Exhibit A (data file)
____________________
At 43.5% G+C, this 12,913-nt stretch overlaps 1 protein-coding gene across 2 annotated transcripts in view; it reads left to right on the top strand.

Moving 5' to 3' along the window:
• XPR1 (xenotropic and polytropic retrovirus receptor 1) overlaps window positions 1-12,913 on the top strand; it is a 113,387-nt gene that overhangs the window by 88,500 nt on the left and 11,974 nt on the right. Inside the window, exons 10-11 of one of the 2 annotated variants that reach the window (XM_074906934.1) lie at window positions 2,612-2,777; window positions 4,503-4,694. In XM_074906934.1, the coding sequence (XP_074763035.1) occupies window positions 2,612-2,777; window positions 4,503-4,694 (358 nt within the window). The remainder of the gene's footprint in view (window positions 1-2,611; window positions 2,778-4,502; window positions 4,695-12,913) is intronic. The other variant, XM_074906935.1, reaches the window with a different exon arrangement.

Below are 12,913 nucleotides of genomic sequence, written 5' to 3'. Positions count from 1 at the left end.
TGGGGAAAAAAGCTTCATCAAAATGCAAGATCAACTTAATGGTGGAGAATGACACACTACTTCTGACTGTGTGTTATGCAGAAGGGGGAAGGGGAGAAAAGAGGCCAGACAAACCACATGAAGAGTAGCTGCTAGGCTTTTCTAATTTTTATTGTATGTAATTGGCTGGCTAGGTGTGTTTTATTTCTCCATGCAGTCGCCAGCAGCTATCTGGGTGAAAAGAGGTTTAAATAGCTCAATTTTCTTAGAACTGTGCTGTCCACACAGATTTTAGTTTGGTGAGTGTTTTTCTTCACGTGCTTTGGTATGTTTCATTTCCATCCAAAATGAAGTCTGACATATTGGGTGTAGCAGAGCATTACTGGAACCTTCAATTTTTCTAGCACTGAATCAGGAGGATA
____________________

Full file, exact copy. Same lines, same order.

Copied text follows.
At 43.5% G+C, this 12,913-nt stretch overlaps 1 protein-coding gene across 2 annotated transcripts in view; it reads left to right on the top strand.

Moving 5' to 3' along the window:
• XPR1 (xenotropic and polytropic retrovirus receptor 1) overlaps window positions 1-12,913 on the top strand; it is a 113,387-nt gene that overhangs the window by 88,500 nt on the left and 11,974 nt on the right. Inside the window, exons 10-11 of one of the 2 annotated variants that reach the window (XM_074906934.1) lie at window positions 2,612-2,777; window positions 4,503-4,694. In XM_074906934.1, the coding sequence (XP_074763035.1) occupies window positions 2,612-2,777; window positions 4,503-4,694 (358 nt within the window). The remainder of the gene's footprint in view (window positions 1-2,611; window positions 2,778-4,502; window positions 4,695-12,913) is intronic. The other variant, XM_074906935.1, reaches the window with a different exon arrangement.

Below are 12,913 nucleotides of genomic sequence, written 5' to 3'. Positions count from 1 at the left end.
TGGGGAAAAAAGCTTCATCAAAATGCAAGATCAACTTAATGGTGGAGAATGACACACTACTTCTGACTGTGTGTTATGCAGAAGGGGGAAGGGGAGAAAAGAGGCCAGACAAACCACATGAAGAGTAGCTGCTAGGCTTTTCTAATTTTTATTGTATGTAATTGGCTGGCTAGGTGTGTTTTATTTCTCCATGCAGTCGCCAGCAGCTATCTGGGTGAAAAGAGGTTTAAATAGCTCAATTTTCTTAGAACTGTGCTGTCCACACAGATTTTAGTTTGGTGAGTGTTTTTCTTCACGTGCTTTGGTATGTTTCATTTCCATCCAAAATGAAGTCTGACATATTGGGTGTAGCAGAGCATTACTGGAACCTTCAATTTTTCTAGCACTGAATCAGGAGGATA